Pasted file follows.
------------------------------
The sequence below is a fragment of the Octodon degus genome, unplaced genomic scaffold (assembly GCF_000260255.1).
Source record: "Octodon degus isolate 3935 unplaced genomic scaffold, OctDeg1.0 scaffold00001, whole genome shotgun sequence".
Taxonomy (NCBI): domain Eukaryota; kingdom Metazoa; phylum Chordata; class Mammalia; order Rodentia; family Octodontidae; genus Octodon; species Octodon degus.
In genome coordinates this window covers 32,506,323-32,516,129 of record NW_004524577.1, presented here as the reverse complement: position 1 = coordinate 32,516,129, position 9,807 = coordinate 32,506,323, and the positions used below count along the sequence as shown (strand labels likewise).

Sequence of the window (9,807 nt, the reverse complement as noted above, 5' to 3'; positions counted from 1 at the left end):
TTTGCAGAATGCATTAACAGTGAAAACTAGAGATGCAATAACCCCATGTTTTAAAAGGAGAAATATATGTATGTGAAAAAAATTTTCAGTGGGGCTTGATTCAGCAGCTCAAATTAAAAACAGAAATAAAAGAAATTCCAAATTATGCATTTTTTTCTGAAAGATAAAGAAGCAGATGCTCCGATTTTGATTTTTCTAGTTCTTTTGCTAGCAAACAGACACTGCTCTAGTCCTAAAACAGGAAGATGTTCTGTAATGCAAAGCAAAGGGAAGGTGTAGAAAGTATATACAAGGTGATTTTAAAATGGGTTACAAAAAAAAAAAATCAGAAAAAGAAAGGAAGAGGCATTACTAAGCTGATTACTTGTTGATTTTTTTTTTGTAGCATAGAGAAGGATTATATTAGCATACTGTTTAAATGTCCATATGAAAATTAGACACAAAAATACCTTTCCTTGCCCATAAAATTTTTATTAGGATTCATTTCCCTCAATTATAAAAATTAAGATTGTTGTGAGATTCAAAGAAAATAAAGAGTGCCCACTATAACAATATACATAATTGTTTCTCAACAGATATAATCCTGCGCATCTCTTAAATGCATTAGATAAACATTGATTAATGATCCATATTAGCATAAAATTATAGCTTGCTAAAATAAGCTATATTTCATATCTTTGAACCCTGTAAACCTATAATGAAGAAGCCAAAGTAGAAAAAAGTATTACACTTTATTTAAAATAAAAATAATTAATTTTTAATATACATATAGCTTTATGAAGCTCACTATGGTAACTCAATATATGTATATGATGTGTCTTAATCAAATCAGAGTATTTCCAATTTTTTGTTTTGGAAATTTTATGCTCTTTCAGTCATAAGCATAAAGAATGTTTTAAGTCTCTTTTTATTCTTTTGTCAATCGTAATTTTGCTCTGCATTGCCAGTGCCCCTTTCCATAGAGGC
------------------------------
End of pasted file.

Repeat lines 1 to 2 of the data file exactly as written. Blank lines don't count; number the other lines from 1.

The sequence below is a fragment of the Octodon degus genome, unplaced genomic scaffold (assembly GCF_000260255.1).
Source record: "Octodon degus isolate 3935 unplaced genomic scaffold, OctDeg1.0 scaffold00001, whole genome shotgun sequence".